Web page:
Housing affordability continues to be on many people’s minds as we see headline after headline about rising home prices, rising rents, and an increase in our homeless population. While we see many things in our community changing, what hasn’t changed is our commitment to each other and to rolling up our sleeves and solving these big issues.
That is why in August of this year we voted overwhelmingly to renew the Seattle Housing Levy. Sustaining programs that provide home ownership opportunities and creating more housing for those most in need is a top priority. What we also know is that the Seattle Housing Levy, while a great tool, cannot do all that is needed to address the growing need for more affordable housing.
The City of Seattle has been hard at work passing tenant protections, removing barriers to housing for vulnerable populations, and working in coalitions in Olympia to change state law and provide more funding. You can check all that out at Seattle.gov/HALA.
What we want to talk about today is our Mandatory Housing Affordability (MHA) program, which we have spent much of the year drafting for City Council’s review and passage. This new program will, for the first time in our City’s history, require new development in Seattle’s most dense areas to contribute to affordable housing. This contribution is based on the City providing more capacity (allowing buildings to be taller or wider) in exchange for a developer to either build new affordable units or pay a fee to the Office of Housing (the same stewards of our Housing Levy dollars).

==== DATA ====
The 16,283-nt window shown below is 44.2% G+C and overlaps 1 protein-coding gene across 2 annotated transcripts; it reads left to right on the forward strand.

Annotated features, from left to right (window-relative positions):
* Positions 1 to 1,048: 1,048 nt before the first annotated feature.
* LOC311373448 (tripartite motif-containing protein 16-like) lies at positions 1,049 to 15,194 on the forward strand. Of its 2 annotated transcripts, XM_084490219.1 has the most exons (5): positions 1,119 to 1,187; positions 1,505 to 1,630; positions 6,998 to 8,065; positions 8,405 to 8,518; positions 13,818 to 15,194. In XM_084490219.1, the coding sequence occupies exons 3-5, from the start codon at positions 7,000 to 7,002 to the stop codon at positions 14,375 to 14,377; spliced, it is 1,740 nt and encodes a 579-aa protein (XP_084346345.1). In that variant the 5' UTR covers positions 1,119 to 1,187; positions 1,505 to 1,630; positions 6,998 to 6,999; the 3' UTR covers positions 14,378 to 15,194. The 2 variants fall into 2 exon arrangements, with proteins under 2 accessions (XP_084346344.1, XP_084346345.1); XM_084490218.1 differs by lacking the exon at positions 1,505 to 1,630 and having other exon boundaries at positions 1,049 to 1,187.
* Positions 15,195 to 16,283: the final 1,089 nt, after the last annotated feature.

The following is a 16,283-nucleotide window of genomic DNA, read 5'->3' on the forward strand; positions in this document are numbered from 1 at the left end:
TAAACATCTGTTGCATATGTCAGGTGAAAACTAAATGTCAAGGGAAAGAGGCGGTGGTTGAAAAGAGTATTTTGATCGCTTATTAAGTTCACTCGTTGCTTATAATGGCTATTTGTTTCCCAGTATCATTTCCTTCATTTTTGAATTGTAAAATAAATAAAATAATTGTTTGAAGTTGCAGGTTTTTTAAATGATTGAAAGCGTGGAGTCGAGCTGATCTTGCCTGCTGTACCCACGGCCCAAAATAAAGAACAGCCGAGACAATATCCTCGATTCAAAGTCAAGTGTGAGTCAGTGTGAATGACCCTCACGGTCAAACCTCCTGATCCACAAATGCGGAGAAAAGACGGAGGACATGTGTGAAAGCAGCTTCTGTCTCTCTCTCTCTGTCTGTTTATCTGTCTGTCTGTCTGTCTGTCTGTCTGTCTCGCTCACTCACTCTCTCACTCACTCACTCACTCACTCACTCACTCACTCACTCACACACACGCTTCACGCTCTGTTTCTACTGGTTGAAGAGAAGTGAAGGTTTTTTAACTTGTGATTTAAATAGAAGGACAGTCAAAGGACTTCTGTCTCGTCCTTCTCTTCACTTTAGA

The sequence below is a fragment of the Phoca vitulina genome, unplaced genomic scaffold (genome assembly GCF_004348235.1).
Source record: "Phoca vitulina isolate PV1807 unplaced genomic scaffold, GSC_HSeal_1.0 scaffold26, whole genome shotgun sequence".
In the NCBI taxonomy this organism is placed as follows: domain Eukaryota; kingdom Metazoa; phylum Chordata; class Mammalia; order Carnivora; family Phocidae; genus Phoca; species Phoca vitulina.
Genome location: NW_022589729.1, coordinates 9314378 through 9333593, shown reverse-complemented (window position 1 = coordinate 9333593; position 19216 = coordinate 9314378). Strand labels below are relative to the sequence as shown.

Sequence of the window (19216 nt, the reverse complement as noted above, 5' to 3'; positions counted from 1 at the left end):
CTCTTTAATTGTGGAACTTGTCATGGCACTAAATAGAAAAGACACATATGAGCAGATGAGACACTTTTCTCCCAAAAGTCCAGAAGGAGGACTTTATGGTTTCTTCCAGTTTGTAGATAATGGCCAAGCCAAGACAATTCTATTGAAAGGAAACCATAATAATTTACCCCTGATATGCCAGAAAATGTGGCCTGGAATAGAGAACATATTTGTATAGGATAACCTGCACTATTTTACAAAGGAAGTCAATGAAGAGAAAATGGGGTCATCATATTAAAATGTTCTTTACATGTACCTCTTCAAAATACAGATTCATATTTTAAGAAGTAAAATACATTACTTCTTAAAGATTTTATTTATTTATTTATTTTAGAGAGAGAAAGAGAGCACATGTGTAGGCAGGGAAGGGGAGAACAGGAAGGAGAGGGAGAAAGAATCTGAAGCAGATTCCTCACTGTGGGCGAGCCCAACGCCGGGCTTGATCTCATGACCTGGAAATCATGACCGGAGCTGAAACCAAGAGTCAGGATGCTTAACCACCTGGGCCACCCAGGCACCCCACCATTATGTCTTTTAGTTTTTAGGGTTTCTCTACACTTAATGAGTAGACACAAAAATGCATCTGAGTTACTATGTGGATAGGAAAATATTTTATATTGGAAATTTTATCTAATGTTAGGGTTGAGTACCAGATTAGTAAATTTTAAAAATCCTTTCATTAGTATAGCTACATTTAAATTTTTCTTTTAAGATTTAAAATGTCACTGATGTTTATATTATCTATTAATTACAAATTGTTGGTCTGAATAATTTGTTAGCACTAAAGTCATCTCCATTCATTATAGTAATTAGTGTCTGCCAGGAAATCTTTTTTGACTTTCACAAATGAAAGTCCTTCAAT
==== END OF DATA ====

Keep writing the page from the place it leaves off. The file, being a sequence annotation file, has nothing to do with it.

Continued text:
We are about halfway through the process of putting this program to work. We recently passed legislation that allows this program to exist in any area of the city where we make zoning changes. The next step is to actually make the zoning changes, and the City recently released a set of proposed zoning maps that targets these changes in our most dense areas of the city. These mapped proposals have been shaped by a nearly year-long community engagement process in which residents were asked how they would like to see their neighborhoods change. From that process, we developed a set of principles to guide the design of zoning changes.
We understand that zoning is one of the more complex tools used to harness the growth in Seattle, so we created this video to help guide you through using the maps.
Review the proposed zoning maps and tell us what’s working and what isn’t.
- Give feedback online at Consider.it.
- Give feedback at one of our in-person meetings.
Your feedback will help the City find appropriate ways to increase the amount of both affordable AND market rate housing in our growth areas.